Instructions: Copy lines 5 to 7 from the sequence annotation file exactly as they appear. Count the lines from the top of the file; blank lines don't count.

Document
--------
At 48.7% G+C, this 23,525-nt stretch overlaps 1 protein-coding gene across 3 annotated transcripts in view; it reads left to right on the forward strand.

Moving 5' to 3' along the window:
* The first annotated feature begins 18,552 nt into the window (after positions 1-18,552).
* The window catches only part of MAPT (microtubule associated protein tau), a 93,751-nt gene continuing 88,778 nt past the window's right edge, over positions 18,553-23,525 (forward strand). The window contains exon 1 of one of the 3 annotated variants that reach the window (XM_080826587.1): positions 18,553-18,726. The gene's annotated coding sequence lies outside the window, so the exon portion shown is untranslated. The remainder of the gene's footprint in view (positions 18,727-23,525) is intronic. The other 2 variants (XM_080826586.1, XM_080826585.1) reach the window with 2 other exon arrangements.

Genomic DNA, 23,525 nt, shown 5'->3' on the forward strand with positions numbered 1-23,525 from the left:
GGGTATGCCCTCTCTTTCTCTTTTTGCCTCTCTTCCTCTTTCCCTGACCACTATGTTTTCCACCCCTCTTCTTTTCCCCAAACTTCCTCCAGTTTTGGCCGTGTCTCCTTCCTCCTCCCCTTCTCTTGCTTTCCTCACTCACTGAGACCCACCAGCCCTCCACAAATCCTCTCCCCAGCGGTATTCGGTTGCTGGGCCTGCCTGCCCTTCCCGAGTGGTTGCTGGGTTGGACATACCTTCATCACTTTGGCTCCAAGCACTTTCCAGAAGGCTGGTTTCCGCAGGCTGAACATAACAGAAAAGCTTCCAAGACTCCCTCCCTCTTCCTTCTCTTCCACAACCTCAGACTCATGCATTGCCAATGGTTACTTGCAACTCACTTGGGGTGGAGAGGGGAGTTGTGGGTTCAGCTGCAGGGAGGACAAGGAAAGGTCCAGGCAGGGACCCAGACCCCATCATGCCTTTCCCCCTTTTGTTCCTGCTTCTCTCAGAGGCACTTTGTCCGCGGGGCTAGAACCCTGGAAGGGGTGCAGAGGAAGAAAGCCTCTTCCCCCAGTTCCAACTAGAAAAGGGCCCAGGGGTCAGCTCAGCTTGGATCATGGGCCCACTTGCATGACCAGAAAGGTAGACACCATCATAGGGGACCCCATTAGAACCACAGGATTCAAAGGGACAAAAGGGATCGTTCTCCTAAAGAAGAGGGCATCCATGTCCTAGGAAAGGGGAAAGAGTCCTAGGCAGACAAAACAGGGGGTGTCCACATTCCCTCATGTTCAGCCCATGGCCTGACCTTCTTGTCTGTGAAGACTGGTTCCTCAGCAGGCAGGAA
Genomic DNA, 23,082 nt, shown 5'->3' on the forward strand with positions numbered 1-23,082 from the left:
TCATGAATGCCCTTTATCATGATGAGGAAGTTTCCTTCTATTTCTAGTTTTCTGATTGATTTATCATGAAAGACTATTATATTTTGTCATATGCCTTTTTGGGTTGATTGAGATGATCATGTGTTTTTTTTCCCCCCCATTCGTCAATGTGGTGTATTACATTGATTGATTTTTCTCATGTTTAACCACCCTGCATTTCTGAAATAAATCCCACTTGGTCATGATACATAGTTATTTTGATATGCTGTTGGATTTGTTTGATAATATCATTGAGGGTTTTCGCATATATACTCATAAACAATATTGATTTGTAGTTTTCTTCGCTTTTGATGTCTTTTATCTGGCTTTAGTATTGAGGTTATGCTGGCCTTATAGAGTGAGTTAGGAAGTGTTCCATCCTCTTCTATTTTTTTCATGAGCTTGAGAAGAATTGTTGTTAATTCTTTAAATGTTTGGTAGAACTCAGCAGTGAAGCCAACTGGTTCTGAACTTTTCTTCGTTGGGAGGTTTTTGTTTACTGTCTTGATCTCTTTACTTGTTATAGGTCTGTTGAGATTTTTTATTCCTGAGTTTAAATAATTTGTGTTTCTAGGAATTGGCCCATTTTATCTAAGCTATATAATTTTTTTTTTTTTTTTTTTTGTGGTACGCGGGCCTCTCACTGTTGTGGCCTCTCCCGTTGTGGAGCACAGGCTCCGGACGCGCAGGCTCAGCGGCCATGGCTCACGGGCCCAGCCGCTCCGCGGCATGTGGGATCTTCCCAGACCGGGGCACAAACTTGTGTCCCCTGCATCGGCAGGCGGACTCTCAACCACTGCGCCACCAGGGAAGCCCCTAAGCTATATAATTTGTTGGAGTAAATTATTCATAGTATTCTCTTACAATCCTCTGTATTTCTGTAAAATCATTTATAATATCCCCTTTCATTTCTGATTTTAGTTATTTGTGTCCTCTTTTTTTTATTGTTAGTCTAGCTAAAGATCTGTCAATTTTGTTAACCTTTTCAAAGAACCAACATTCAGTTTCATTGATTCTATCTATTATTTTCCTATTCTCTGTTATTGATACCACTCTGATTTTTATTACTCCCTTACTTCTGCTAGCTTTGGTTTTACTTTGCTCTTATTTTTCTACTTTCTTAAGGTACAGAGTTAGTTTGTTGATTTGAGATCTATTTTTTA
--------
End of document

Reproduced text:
Genomic DNA, 23,525 nt, shown 5'->3' on the forward strand with positions numbered 1-23,525 from the left:
GGGTATGCCCTCTCTTTCTCTTTTTGCCTCTCTTCCTCTTTCCCTGACCACTATGTTTTCCACCCCTCTTCTTTTCCCCAAACTTCCTCCAGTTTTGGCCGTGTCTCCTTCCTCCTCCCCTTCTCTTGCTTTCCTCACTCACTGAGACCCACCAGCCCTCCACAAATCCTCTCCCCAGCGGTATTCGGTTGCTGGGCCTGCCTGCCCTTCCCGAGTGGTTGCTGGGTTGGACATACCTTCATCACTTTGGCTCCAAGCACTTTCCAGAAGGCTGGTTTCCGCAGGCTGAACATAACAGAAAAGCTTCCAAGACTCCCTCCCTCTTCCTTCTCTTCCACAACCTCAGACTCATGCATTGCCAATGGTTACTTGCAACTCACTTGGGGTGGAGAGGGGAGTTGTGGGTTCAGCTGCAGGGAGGACAAGGAAAGGTCCAGGCAGGGACCCAGACCCCATCATGCCTTTCCCCCTTTTGTTCCTGCTTCTCTCAGAGGCACTTTGTCCGCGGGGCTAGAACCCTGGAAGGGGTGCAGAGGAAGAAAGCCTCTTCCCCCAGTTCCAACTAGAAAAGGGCCCAGGGGTCAGCTCAGCTTGGATCATGGGCCCACTTGCATGACCAGAAAGGTAGACACCATCATAGGGGACCCCATTAGAACCACAGGATTCAAAGGGACAAAAGGGATCGTTCTCCTAAAGAAGAGGGCATCCATGTCCTAGGAAAGGGGAAAGAGTCCTAGGCAGACAAAACAGGGGGTGTCCACATTCCCTCATGTTCAGCCCATGGCCTGACCTTCTTGTCTGTGAAGACTGGTTCCTCAGCAGGCAGGAA
Genomic DNA, 23,082 nt, shown 5'->3' on the forward strand with positions numbered 1-23,082 from the left: